5. Choice was not on the NHS policy agenda until the introduction of market-oriented reforms in the 1990s. Until then patients could be referred wherever they or their General Practitioners (GPs) chose, although this option was little used. The introduction of market competition into the public sector in the UK was primarily designed to keep providers ‘on their toes’ and not at increasing patient choice. In the NHS specifically, the aim was to make services more responsive to users’ needs by giving Health Authorities a budget to contract services from hospitals which had to compete for contracts. At the same time, GP practices were encouraged to take up a portion of the budget to purchase some services for patients on their own lists, again requiring providers to compete. This was known as GP Fundholding. In practice this kind of choice was not vigorously pursued, resulting in lukewarm and isolated responses rather than a choice revolution.15 If anything choice of provider is likely to have diminished, because the internal market of the 1990s set up contracts with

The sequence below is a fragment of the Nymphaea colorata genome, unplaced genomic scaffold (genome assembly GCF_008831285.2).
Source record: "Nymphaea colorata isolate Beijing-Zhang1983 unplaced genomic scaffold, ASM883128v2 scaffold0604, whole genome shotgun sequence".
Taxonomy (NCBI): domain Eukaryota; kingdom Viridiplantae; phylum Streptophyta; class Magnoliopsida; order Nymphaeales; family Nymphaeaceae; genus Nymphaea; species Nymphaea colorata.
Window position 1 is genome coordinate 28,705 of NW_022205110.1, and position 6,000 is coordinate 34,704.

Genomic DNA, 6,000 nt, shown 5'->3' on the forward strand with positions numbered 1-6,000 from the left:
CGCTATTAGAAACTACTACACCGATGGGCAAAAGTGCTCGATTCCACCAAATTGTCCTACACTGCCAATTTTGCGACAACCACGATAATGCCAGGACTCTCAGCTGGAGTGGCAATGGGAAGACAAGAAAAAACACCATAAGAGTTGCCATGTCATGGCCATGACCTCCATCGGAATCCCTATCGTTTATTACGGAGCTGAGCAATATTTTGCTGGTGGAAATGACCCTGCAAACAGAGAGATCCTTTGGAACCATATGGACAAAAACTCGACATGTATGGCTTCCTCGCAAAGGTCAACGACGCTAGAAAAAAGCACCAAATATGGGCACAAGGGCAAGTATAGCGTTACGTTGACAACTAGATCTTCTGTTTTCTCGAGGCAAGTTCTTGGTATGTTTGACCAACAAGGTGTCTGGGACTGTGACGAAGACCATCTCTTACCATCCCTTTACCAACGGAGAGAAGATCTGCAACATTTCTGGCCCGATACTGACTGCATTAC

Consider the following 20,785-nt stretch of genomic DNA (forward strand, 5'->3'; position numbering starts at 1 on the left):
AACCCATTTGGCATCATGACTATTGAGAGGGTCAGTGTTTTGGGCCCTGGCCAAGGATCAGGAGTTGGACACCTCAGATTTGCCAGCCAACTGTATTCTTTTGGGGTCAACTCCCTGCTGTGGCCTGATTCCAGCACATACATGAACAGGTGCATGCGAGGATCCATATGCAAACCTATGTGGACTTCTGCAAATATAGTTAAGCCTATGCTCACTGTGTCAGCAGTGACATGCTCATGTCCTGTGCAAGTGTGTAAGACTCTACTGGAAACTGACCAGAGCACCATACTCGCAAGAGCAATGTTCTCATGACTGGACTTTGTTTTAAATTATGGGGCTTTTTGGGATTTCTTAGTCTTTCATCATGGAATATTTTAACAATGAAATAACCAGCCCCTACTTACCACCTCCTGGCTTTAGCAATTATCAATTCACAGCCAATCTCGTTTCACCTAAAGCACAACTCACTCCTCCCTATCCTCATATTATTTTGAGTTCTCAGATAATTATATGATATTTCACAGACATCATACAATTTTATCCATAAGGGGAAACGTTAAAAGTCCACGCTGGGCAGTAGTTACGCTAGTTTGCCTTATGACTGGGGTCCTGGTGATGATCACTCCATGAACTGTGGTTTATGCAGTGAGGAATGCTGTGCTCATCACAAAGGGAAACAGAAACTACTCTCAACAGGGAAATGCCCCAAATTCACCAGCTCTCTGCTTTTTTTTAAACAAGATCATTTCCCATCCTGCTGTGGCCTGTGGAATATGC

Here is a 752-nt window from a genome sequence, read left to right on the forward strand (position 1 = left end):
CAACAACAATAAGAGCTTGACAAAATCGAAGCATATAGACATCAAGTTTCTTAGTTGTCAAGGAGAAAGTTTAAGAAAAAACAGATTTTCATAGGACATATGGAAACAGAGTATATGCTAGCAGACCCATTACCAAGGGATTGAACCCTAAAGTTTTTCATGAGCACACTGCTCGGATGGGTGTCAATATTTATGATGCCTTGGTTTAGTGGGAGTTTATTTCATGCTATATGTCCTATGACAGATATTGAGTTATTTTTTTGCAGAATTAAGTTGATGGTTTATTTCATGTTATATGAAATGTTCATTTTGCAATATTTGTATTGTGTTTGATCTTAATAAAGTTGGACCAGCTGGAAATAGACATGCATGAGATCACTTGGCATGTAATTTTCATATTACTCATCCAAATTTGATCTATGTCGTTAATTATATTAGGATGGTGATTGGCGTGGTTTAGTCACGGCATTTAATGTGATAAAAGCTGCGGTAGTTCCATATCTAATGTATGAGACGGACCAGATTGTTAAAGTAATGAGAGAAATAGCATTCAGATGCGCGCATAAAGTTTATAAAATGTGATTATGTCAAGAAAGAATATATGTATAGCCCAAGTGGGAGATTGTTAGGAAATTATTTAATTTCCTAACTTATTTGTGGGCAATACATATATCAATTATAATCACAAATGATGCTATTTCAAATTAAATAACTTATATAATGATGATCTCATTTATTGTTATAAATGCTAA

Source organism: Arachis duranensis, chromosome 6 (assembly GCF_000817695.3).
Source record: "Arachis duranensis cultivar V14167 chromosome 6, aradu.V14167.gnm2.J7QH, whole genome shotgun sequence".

specific hospitals, so that GPs and patients could only choose from among these.

6. Choice became a standard health policy objective under New Labour after 2002 following the introduction of a handful of pilot project for elective conditions with long waiting times such as coronary heart disease, followed by cataracts and orthopaedic surgery in the London Choice pilots. Patients were given an opportunity to make individual decisions where and when to have treatment. According to advocates of this policy giving the NHS patients free choice over these aspects of care would lead to more responsive care and promote their autonomy. Although there was no strong groundswell of opinion asking for choice of hospital, there was considerable public concern about waiting times and this choice has benefitted patients where the existing
services were very poor and had long waiting times.